A beetle which destroys lilies has been reported in parts of Cornwall and north Devon.
The beetle can strip a lily plant in a matter of days
The Royal Horticultural Society (RHS) says the scarlet lily beetle and its larvae can strip plants in days.
The Society describes it as a "red plague".
RHS entomologists have been tracking the beetle since it became established in Surrey in the 1940s.
It remained confined to that area until the mid 1980s.
But in the last 20 years it has spread to many other parts of the country, and has now been spotted in gardens in the South West.
Entomologist Andrew Salisbury said: "This beetle reproduces rapidly and can strip a lily plant in full flower in a matter of days."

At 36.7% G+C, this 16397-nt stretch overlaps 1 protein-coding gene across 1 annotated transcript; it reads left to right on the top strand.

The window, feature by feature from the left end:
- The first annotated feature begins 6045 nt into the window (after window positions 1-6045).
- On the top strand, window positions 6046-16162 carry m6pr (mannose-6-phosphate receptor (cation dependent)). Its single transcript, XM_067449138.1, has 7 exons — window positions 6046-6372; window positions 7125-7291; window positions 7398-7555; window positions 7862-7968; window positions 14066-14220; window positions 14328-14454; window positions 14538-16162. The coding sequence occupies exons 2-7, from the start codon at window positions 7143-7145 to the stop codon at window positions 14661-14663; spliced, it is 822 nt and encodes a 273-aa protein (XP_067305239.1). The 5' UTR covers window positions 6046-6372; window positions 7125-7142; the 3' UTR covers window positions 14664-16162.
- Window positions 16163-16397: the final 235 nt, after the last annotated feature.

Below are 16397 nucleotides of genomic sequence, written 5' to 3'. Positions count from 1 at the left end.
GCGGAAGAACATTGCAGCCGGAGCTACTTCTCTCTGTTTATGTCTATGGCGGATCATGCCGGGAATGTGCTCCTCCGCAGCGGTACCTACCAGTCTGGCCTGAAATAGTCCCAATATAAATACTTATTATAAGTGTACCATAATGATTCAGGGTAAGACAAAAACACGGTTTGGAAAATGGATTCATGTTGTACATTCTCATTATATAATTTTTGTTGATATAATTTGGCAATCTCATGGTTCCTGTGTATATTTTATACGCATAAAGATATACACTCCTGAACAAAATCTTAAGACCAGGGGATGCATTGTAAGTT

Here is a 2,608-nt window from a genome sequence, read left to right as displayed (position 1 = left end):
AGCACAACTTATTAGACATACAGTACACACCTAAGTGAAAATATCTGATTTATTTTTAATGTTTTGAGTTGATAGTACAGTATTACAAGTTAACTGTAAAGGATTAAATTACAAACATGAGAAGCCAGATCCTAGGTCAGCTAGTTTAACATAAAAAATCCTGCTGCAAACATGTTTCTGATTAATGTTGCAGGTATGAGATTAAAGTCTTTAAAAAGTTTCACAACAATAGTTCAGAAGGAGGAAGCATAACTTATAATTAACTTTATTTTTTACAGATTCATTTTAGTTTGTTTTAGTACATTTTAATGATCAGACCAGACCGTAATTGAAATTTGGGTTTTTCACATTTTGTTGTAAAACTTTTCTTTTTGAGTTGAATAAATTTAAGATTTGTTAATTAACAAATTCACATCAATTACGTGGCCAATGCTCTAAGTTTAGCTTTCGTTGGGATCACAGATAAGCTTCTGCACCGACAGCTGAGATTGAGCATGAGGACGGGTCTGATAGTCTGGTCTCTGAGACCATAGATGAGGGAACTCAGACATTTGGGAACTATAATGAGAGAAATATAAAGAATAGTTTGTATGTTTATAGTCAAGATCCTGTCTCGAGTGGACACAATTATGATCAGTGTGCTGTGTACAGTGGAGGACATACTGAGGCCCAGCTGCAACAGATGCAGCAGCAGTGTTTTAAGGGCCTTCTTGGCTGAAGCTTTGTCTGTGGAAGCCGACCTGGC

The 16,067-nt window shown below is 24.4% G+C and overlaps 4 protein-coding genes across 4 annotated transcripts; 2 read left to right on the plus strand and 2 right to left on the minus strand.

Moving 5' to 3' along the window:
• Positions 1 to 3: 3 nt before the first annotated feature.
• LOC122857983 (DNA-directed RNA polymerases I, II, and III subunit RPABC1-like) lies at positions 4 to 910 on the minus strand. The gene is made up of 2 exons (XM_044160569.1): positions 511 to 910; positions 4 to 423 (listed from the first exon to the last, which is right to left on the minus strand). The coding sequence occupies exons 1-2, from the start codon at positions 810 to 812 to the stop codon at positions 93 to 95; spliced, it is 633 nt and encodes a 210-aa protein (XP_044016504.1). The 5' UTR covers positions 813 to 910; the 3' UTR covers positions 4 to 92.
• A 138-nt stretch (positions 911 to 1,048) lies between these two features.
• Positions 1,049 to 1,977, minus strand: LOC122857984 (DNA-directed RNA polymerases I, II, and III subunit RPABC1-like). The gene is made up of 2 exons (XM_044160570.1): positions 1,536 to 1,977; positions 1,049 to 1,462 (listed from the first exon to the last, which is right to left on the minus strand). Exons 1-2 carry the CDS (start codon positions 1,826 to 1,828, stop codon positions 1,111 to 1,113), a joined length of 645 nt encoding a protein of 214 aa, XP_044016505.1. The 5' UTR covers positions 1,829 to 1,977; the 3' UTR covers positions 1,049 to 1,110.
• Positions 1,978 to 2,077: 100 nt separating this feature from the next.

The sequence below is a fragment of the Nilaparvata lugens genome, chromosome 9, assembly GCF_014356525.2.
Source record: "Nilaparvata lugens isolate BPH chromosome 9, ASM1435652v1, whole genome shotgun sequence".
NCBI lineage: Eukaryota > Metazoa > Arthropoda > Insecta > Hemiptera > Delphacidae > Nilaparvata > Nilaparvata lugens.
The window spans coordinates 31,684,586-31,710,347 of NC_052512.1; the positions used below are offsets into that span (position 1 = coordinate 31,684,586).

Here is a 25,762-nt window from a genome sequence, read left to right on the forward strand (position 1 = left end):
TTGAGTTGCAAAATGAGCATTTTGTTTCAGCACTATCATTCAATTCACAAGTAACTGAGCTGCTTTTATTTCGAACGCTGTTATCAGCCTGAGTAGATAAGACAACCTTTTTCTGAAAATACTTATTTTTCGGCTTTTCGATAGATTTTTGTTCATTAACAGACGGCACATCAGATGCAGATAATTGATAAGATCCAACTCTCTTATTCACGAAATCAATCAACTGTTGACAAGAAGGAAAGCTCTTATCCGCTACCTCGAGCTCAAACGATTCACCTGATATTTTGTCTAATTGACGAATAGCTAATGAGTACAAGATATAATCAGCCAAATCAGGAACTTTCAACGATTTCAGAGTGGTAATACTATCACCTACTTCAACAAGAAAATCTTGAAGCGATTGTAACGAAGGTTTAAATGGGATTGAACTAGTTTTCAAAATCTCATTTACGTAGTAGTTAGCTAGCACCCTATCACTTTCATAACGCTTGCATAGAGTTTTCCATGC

The reasons for the beetle's rapid spread are not clear, but the growing popularity of lilies and climate change are among factors being considered.
The larvae have dirty orange-red bodies with black heads and they are rotund with a humped appearance.
The larvae normally cover themselves with their own slimy black excreta and can be mistaken for birds' droppings.
With adequate food, they reach up to 10 millimetres in length, at which stage they pupate.
Gardeners have to rely on chemicals or hand-picking the beetles to control the pest.